The one-word question was intended to be something that resurfaced in varying forms throughout the book. As it happened, I probably only used it a couple more times. Partly due to me finding the right situation for it hard to nail down; Kate simply had too much to say most of time. She’s a chatty one. Still, I think it’s still an interesting character trait and the line above about not wasting words was too perfect to remove. It’s true that writers do find it exceptionally hard to cut their favorite lines sometimes.
Jesse sprinkled two packets of sugar into his steaming drink. He focused on the granules as they plopped in one by one. It was almost as though he was attempting to count each single glittering speck. The tiniest droplet of coffee arced from the cup to the letter on the tabletop. Observant as ever, Tommy was the only one who noticed. He rubbed the globule off with the back of his hand.
Coffee plays a big part in the book too; if you’re going to have a bunch of scenes with characters sitting around chatting what better prop to include than a cup of coffee? Movie directors do it all the time. You’ll see coffee pop up within scenes in The Falling many more times throughout. I wanted to note here just how observant Tommy is. He’s aware of everything and is always taking everything in. It’s part of what makes him a writer, and – as the main character in the book – it makes him the perfect character for the reader to live vicariously through.
The shadow from a crowd of people outside spread across the tabletop. “Hey!” Tommy banged on the window to get their attention. “Fuck off already!” He cursed seemingly at random, but there was nothing arbitrary or illogical about it to Tommy. He did it all the time….On the other side of that glass were a million faces Tommy did not want watching him slurping coffee and stuffing breakfast sausages into his mouth. He banged his fist on the window again. The crowd scuttled away like startled spiders.
This was an idea that I always found amusing: if you have a famous location that lures throngs of photo-snapping tourists on a daily basis, how does that make its regular visitors feel? There was a story earlier this year about the “Goonies House” in Astoria, Oregon. This was the house used in the cult 80’s classic. So many fans (a thousand a day, the owners claimed) came by and would generally leave such a mess behind that the owners eventually just shut down public access to their home. It’s probably similar to Tom’s Restaurant in New York, with so many Seinfeld fans wanting to have their picture taken in front. Probably even standing by the windows where regular customers sit. Maybe even every day. Naturally, Tommy would find this extremely annoying and I think I turned it into a pretty funny character moment, one that could repeat itself in later chapters.
This takes us to about page ten. Stay tuned for the next part.
In my new novel (“THIS NEVER HAPPENED“), I’m exploring the novel-within-a-novel concept. Stop me if you’ve heard this before. It’s true, I already did this in my second book (“THE FALLING“). In The Falling, my main character (Tommy) is a novelist whose debut work (“BLANC“) was essentially a detective story set in 1940’s New York. Tommy based the detective character on himself while modelling the amnesiac serial killer he was chasing after an old friend (Patrick) who Tommy had been harboring negative feelings for. When Tommy gets it into his head that Patrick has returned after ten years in a grand act of revenge, he also decides that Patrick is using the scenes in Blanc as inspiration. I used three “excerpts” from Blanc and placed them sporadically within The Falling, at points in the story where Tommy’s feelings might be justified by the reader. But these were also scenes that intended to help readers better define the true nature of Tommy’s and Patrick’s close relationship.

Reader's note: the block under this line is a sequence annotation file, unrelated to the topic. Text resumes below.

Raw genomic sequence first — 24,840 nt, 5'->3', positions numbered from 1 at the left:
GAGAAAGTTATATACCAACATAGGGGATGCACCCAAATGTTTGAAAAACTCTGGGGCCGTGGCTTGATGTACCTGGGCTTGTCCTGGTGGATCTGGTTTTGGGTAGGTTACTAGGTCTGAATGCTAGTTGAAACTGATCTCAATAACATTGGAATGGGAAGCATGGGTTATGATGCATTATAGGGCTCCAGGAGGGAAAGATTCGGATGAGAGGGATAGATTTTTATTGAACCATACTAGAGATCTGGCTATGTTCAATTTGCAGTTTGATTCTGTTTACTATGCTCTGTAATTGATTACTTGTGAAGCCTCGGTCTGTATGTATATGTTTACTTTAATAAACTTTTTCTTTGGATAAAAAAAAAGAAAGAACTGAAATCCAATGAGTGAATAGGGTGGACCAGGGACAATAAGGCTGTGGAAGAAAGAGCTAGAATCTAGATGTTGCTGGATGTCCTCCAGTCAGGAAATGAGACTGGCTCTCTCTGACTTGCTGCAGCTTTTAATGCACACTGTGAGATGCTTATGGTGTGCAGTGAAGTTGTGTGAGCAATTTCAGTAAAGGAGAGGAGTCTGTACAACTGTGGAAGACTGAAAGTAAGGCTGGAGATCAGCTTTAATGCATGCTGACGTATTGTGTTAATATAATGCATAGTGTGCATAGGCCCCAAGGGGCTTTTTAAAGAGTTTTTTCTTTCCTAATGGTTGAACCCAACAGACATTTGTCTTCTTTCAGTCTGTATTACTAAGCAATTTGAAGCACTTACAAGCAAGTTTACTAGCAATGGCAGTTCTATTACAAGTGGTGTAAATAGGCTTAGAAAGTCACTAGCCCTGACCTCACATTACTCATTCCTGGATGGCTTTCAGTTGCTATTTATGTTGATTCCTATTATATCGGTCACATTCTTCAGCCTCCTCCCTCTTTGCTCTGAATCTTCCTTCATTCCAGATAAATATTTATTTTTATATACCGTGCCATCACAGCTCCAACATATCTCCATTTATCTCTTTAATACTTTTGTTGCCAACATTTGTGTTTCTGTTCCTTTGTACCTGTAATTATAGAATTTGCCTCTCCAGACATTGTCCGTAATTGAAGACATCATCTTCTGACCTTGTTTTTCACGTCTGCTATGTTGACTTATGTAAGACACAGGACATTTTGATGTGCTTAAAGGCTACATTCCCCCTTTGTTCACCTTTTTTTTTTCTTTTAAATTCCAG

But where the fictional novel within The Falling served the story as non-linear character development, my new story utilizes the concept in a very different way.
In This Never Happened, the protagonist (Epic Small) is riding the F-Train through Brooklyn when he finds a tattered copy of a book on the seat beside him. Below is an excerpt from Chapter Four of my book:
“The novel is entitled The Third. The cover is a painting of two identical left forearms, with their wrists facing out. Somebody has defaced the cover with a bright green marker, having drawn juvenile slits along the wrists with blood streaming out. Like they are bleeding pesto or possibly belong to some sort of space creature who has assumed the form of a man. Checking the front matter, I discover this is an English translation of a French novel by the author Jean Trepanier, first published in the Seventies. This translation was published a few years after that. The back cover offers no synopsis, no indication of what the reader might be in for.”
Epic begins reading the novel right there on the subway, and realizes without a doubt that this is going to be a confusing tale. It is a story about twins, though the two men (Tristan and Luca) share no relation and don’t really look alike. The fictional author (Jean Trepanier) continues to describe Luca’s physical features differently; he’s Chinese, he’s an Eskimo, he’s a little girl, or he’s morbidly obese. There’s no rhyme or reason as to why the descriptions change but the reader and Tristan and all the secondary characters are meant to simply assume they are identical twins. Luca proposes that the two men switch lives, and without much of an argument from Tristan the two swap jobs, apartments and girlfriends.
The Third is written in a way and perceived by Epic to be something that is worth questioning. Is this a real book? Was it intentionally planted on that subway for Epic (and him specifically) to discover? And in another twist, when Epic discusses the strangeness of this book with his therapist (Gideon), it turns out that Gideon has read it too. But Gideon’s version of The Third is a little different: there is a whole other character in his version, one that does not exist in Epic’s: a third twin (er, triplet, I suppose) plays a key role in this alternate version, and his name is simply The Third. Why the divergences in the two books? Who holds the “correct” version? These are all questions that I’m hoping readers will ask, but ultimately, the two copies of The Third play a key role in the bigger picture of This Never Happened. They serve as clues towards the secret within the entire story.
Still transitioning from the outline-to-writing stage, my goal is to have This Never Happened completed at the end of 2014.